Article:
Tag Archives: Vina Fuerte

Wine review: Vina Fuerte 2015

vina fuerteThe new vintage of the Vina Fuerte, once a dependable $5 Spanish red, isn’t very Spanish or  worth $5

The Aldi discount grocer is famous for its cheap, quality wine in Europe. Unfortunately, we’re not getting any of that in the U.S. – as the new vintage of the Vina Fuerte sadly demonstrates.

The Vina Fuerte ($5, purchased, 13%) is a Spanish tempranillo, and the 2014 was more than serviceable. It tasted like Spanish tempranillo – tart cherry fruit with some character and interest in the back. It wasn’t $10 Hall of Fame quality, but it was the kind of red wine to buy for dinner without worrying about whether it would be any good. In fact, I usually bought two.

The 2015, though, is about as Spanish as a pair of sweat socks. The tart cherry fruit has been bulldozed in favor of almost overripe California-style red fruit and the character and the interest in the back have been replaced by heaping amounts of fake oak.

This is disappointing, but not surprising. Aldi’s U.S. wine decisions have focused on the lowest common denominator over the past couple of years: Plonk like Winking Owl, copying the overpriced and very ordinary wines sold in traditional grocery stores, and bringing in one-offs that are priced for their labels and not what’s inside the bottle.

The days when Aldi sold Vina Decana, a Hall of Fame Spanish tempranillo, and the equally worthy Benedetto Chianti are long gone. Today, we’re stuck with focus group wines like the new Fuerte; apparently, we’ll never get to enjoy real wine like this.

It’s baffling. Aldi understands the U.S. grocery store market so well that even Walmart is running scared, but it treats wine with the same arrogance and disdain for the consumer that everyone else does. Is it any wonder I worry about the future of the wine business?

Big Wine 2019

The $15 wine dinner challenge

$15 wine dinnerNuts to restaurant wine prices – a $15 wine dinner you can make at home, even if you don’t do much cooking.

The Wine Curmudgeon doesn’t eat out much anymore, given the silly prices of Dallas restaurant meals, the uneven quality of the food and service, and, of course, the stupid markups for their mediocre wine.

This approach has annoyed more than a few of my friends, who like to eat out and aren’t as fussy (or as stubborn or cranky) as I am. “Come on, Jeff, it can’t be that bad,” they say. And them I invite them to the house for the $15 wine dinner challenge.

The challenge: I’ll make them my legendary arroz con pollo (the secret of which is leftover Chinese takeout rice) and an appetizer, plus two cheap wines of my choosing. If they don’t think that my dinner is a better value – a much better value – than the $100 a person budget busters that the foodies wax poetic about, then I’ll buy them one of those dinners.

So far, so good. Most recently, it was socca, the French chickpea flour pancake garnished with yogurt and tomatillo salsa and served with Bogle’s sauvignon blanc, followed by the arroz con pollo plus home-made guacamole, paired with Aldi’s $5 Vina Fuerte. Everyone was happy, and of course they were all surprised that they liked the wine as much as they did since it was so cheap.

My success with the $15 wine dinner challenge is not as much a testament to my cooking skill as it is to the foolishness of Dallas restaurants, who consider hip more important than quality and value. Consider this, from a news release for a high-end restaurant set to open here: It “will offer breakfast, lunch and dinner items like seasonal salads, rice bowls and homemade soups made with locally-sourced proteins and produce, and a curated bar will serve craft beer, cocktails and wine.” Talk about restaurant-speak; a curated bar, indeed. Somewhere, Richard Hainey is spitting fire.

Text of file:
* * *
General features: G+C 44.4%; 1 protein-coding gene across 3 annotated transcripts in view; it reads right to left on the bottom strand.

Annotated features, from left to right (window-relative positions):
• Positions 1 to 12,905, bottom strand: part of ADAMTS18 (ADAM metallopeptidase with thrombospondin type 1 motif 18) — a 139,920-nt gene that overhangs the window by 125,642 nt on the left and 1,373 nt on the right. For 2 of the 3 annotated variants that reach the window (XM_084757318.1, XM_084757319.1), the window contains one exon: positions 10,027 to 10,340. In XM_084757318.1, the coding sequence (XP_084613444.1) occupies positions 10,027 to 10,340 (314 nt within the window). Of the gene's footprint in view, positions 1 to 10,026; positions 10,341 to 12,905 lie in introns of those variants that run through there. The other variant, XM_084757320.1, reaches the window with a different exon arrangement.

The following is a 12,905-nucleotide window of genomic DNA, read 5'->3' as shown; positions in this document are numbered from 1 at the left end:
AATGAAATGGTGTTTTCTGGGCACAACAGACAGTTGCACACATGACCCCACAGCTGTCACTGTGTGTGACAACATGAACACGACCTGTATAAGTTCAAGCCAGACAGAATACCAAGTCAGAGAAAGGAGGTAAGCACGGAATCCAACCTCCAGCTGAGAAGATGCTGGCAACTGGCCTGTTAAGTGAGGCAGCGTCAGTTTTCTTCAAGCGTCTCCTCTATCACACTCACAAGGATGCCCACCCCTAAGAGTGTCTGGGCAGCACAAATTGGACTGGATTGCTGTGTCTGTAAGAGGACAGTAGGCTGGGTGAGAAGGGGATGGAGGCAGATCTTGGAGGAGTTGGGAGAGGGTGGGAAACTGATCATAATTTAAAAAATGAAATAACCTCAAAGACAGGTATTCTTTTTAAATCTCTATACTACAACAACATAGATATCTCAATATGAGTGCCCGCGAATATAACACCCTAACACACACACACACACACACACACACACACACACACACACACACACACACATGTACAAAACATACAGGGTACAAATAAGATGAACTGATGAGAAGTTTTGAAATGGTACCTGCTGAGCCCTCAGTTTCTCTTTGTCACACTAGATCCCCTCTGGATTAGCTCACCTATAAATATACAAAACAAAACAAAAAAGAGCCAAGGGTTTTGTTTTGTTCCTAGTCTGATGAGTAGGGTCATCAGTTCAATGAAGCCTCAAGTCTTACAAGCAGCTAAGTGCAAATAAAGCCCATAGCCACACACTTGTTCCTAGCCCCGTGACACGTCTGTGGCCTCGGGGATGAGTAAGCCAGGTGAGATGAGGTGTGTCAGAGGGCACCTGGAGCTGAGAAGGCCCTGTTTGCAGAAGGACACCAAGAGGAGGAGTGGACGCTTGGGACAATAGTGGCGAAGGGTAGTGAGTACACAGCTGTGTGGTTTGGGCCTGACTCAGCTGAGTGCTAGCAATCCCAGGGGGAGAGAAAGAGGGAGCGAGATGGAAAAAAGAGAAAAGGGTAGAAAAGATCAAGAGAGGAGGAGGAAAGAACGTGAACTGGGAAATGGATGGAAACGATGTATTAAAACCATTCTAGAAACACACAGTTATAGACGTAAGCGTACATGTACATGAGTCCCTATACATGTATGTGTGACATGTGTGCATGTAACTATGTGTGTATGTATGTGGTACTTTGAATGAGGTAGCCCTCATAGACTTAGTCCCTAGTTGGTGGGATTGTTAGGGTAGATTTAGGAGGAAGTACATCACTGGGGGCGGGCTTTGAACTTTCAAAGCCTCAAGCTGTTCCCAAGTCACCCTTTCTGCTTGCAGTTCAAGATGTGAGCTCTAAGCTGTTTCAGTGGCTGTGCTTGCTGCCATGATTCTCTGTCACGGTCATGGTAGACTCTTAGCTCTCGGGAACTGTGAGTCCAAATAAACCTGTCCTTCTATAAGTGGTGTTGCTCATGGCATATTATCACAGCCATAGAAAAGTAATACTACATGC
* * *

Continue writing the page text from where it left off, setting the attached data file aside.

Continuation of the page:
Or as a friend of mine who is in the wine business said the last time we talked about this: “I go out to dinner to have a good time, not to spend a lot of money for food that isn’t as good as what I can make at home.”

Which is something that I wish more people understood. The food and wine – and the prices – would get a lot better.

 

Wine of the week: Milagro Vina Fuerte 2011

Vina fuerteAldi’s Vina Decana, one of the great cheap wines in the 20-plus years I’ve been doing this, has apparently gone, leaving us almost as quickly as it appeared on the grocer’s store shelves. This is not unusual in wine, though I’ve never quite grown used to it. Wine can’t be made like a car, with a new model every year; there are too many vagaries of production, the supply chain, and the three-tier system.

The Decana’s replacement as Aldi’s private label Spanish tempranillo appears to be the Vina Fuerte ($5, purchased, 13%), though it’s from a different part of Spain. The first thing to know about the Fuerte is that it’s a perfectly competent red wine, and maybe even a little more than that, and certainly a value for $5. The problem is that it’s not the Decana, and it suffers by comparison.

Of course, almost any wine — and especially at this price — would. The Fuerte doesn’t have the Decana’s Spanish-style flair, and it’s not the kind of wine that makes you go, “Wow,” after the first sip. Rather, it’s more international in style, softer and with more oak showing, and cherry fruit instead of the Decana’s sour cherry. One plus, though: It does have the hint of orange peel that’s supposed to be there. This is red meat wine, though gentle enough for roast and grilled chicken.

Will I buy this again? Of course. The Fuerte is much better made than most of the boring — and even awful wine — for sale at this price. But I’ll always think of the Decana when I drink it.